- working with large datasets that weren't primarily designed to produce statistics
- bringing together data from three different sources in a way that ensured the outputs from the combined dataset were both informative and high quality
- working within the very tight timeframe imposed by the review.
Overcoming these challenges was a testament to the partnership of the Department of Health, the Department of Human Services, the National Mental Health Commission and the ABS.
In October 2014 the ABS released a publication from the integrated dataset, Characteristics of people using mental health services and prescription medication, 2011
(cat. no. 4329.0). This provided summary information from the dataset such as labour force participation and educational attainment of those accessing Medicare and Pharmaceutical Benefit services.
Further analyses of the Census Integrated Dataset are currently being undertaken on behalf of a range of stakeholders including the National Mental Health Commission.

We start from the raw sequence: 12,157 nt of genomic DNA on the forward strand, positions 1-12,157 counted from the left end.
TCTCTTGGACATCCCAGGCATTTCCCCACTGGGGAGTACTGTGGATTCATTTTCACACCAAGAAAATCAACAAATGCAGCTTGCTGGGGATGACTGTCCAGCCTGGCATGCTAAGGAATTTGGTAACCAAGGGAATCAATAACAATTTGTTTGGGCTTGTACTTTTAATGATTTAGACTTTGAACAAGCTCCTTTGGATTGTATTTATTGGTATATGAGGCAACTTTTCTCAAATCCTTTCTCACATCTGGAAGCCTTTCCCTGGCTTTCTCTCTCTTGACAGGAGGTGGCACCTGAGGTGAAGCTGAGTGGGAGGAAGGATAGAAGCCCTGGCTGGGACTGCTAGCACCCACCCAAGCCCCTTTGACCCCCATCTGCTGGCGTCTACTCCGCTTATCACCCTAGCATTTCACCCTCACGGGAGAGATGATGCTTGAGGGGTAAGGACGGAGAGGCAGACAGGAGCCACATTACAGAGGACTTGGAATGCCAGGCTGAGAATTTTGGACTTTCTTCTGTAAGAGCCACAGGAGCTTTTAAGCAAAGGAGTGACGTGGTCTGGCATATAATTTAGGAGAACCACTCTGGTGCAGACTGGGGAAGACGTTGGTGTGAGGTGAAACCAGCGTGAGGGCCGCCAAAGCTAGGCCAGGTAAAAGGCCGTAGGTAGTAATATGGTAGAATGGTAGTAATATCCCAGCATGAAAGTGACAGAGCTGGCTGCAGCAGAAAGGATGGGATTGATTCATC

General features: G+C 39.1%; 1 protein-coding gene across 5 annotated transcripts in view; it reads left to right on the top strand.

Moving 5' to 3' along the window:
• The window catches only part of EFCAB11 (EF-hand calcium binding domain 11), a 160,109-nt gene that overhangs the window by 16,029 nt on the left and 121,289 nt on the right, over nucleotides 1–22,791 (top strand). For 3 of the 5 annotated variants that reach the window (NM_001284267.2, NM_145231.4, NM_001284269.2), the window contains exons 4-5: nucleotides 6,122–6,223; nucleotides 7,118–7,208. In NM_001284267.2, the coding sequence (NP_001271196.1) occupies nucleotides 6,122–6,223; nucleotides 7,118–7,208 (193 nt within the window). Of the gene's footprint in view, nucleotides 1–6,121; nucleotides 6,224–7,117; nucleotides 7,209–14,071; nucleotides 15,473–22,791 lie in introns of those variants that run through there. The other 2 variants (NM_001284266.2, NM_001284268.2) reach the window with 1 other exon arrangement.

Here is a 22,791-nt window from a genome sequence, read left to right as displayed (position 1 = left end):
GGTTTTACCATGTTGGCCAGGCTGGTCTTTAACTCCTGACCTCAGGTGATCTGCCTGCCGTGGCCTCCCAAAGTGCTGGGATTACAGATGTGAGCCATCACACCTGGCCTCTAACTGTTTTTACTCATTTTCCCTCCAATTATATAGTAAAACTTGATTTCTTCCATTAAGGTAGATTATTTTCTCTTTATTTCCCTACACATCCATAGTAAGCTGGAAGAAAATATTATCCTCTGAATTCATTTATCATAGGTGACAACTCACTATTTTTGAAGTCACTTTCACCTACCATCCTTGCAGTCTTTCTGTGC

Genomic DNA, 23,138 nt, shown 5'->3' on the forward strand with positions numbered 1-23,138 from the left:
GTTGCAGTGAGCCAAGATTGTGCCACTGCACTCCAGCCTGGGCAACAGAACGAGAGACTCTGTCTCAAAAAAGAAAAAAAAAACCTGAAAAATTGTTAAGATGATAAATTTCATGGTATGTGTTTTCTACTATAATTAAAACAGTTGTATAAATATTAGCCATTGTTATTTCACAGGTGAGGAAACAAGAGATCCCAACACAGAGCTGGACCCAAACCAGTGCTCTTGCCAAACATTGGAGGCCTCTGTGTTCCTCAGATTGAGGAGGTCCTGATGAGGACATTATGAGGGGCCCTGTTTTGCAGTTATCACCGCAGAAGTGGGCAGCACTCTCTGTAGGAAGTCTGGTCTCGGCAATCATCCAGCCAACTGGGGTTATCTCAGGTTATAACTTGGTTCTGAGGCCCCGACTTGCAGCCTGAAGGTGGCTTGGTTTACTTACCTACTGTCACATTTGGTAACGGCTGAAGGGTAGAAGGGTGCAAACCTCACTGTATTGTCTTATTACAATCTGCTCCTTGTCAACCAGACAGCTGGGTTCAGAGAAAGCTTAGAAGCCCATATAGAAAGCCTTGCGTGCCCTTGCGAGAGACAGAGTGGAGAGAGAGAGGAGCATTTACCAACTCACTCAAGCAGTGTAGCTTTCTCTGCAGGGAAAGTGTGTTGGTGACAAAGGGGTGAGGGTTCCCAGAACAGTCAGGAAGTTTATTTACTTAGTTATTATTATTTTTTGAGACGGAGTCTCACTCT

The ABS is working on a series of publications focusing on the relationship between mental health related services and medication usage and the housing and experiences of homelessness, high-end users of services and medications, long-term usage, and usage of services and medications among people from culturally and linguistically diverse backgrounds.
The ABS is also investigating the feasibility of adding other datasets to the Mental Health Services – Census Integrated Dataset.
The ABS acknowledges the continuing support of a number of agencies for this project. The project was made possible through funding from the National Mental Health Commission and data provision from the Department of Health and the Department of Human Services. The ABS also acknowledges the importance of the information provided by individuals to the datasets used in this project.
The ABS treats this information in the strictest confidence as is required by the Census and Statistics Act 1905, the National Health Act 1953, and the Health Insurance Act 1973.
'This project demonstrates the innovation that can be achieved in mental health planning when agencies are able to work outside their usual mandates. The result of this partnership, and use of the linked data with Census, will enable better delivery of services in Australia, targeting those most in need.'
David Butt, CEO, National Mental Health Commission